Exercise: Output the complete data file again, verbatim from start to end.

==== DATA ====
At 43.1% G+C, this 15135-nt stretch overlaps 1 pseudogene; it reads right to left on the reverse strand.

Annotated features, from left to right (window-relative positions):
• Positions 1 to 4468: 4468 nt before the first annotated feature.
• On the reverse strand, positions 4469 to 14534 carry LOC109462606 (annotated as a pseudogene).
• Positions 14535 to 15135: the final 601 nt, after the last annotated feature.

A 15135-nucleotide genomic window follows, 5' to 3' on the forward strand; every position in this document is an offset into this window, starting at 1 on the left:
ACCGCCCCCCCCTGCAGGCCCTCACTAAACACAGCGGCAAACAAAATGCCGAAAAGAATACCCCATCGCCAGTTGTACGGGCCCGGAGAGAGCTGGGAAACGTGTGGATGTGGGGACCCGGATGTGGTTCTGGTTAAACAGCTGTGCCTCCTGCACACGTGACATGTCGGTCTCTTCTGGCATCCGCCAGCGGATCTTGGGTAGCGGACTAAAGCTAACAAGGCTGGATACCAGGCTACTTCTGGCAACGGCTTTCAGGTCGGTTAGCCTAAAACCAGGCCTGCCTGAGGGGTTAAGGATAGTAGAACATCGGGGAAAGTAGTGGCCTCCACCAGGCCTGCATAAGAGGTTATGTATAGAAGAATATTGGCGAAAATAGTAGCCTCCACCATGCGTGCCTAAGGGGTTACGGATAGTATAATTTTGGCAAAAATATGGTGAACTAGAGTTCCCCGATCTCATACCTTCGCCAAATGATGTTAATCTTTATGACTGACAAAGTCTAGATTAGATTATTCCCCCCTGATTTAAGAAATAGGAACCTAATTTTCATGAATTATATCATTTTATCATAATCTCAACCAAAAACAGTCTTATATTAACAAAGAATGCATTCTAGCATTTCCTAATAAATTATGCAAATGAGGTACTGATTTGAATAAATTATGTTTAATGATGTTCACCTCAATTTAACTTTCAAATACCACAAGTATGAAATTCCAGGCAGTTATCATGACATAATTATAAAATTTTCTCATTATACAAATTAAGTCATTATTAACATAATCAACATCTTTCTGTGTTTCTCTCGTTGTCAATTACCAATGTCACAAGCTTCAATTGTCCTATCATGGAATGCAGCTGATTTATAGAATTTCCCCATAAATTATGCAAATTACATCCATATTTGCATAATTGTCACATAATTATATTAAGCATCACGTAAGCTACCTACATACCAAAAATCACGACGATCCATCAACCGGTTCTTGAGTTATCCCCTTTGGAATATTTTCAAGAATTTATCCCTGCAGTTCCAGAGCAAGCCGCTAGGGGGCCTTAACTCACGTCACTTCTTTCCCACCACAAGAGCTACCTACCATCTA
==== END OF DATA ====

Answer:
At 43.1% G+C, this 15135-nt stretch overlaps 1 pseudogene; it reads right to left on the reverse strand.

Annotated features, from left to right (window-relative positions):
• Positions 1 to 4468: 4468 nt before the first annotated feature.
• On the reverse strand, positions 4469 to 14534 carry LOC109462606 (annotated as a pseudogene).
• Positions 14535 to 15135: the final 601 nt, after the last annotated feature.

A 15135-nucleotide genomic window follows, 5' to 3' on the forward strand; every position in this document is an offset into this window, starting at 1 on the left:
ACCGCCCCCCCCTGCAGGCCCTCACTAAACACAGCGGCAAACAAAATGCCGAAAAGAATACCCCATCGCCAGTTGTACGGGCCCGGAGAGAGCTGGGAAACGTGTGGATGTGGGGACCCGGATGTGGTTCTGGTTAAACAGCTGTGCCTCCTGCACACGTGACATGTCGGTCTCTTCTGGCATCCGCCAGCGGATCTTGGGTAGCGGACTAAAGCTAACAAGGCTGGATACCAGGCTACTTCTGGCAACGGCTTTCAGGTCGGTTAGCCTAAAACCAGGCCTGCCTGAGGGGTTAAGGATAGTAGAACATCGGGGAAAGTAGTGGCCTCCACCAGGCCTGCATAAGAGGTTATGTATAGAAGAATATTGGCGAAAATAGTAGCCTCCACCATGCGTGCCTAAGGGGTTACGGATAGTATAATTTTGGCAAAAATATGGTGAACTAGAGTTCCCCGATCTCATACCTTCGCCAAATGATGTTAATCTTTATGACTGACAAAGTCTAGATTAGATTATTCCCCCCTGATTTAAGAAATAGGAACCTAATTTTCATGAATTATATCATTTTATCATAATCTCAACCAAAAACAGTCTTATATTAACAAAGAATGCATTCTAGCATTTCCTAATAAATTATGCAAATGAGGTACTGATTTGAATAAATTATGTTTAATGATGTTCACCTCAATTTAACTTTCAAATACCACAAGTATGAAATTCCAGGCAGTTATCATGACATAATTATAAAATTTTCTCATTATACAAATTAAGTCATTATTAACATAATCAACATCTTTCTGTGTTTCTCTCGTTGTCAATTACCAATGTCACAAGCTTCAATTGTCCTATCATGGAATGCAGCTGATTTATAGAATTTCCCCATAAATTATGCAAATTACATCCATATTTGCATAATTGTCACATAATTATATTAAGCATCACGTAAGCTACCTACATACCAAAAATCACGACGATCCATCAACCGGTTCTTGAGTTATCCCCTTTGGAATATTTTCAAGAATTTATCCCTGCAGTTCCAGAGCAAGCCGCTAGGGGGCCTTAACTCACGTCACTTCTTTCCCACCACAAGAGCTACCTACCATCTA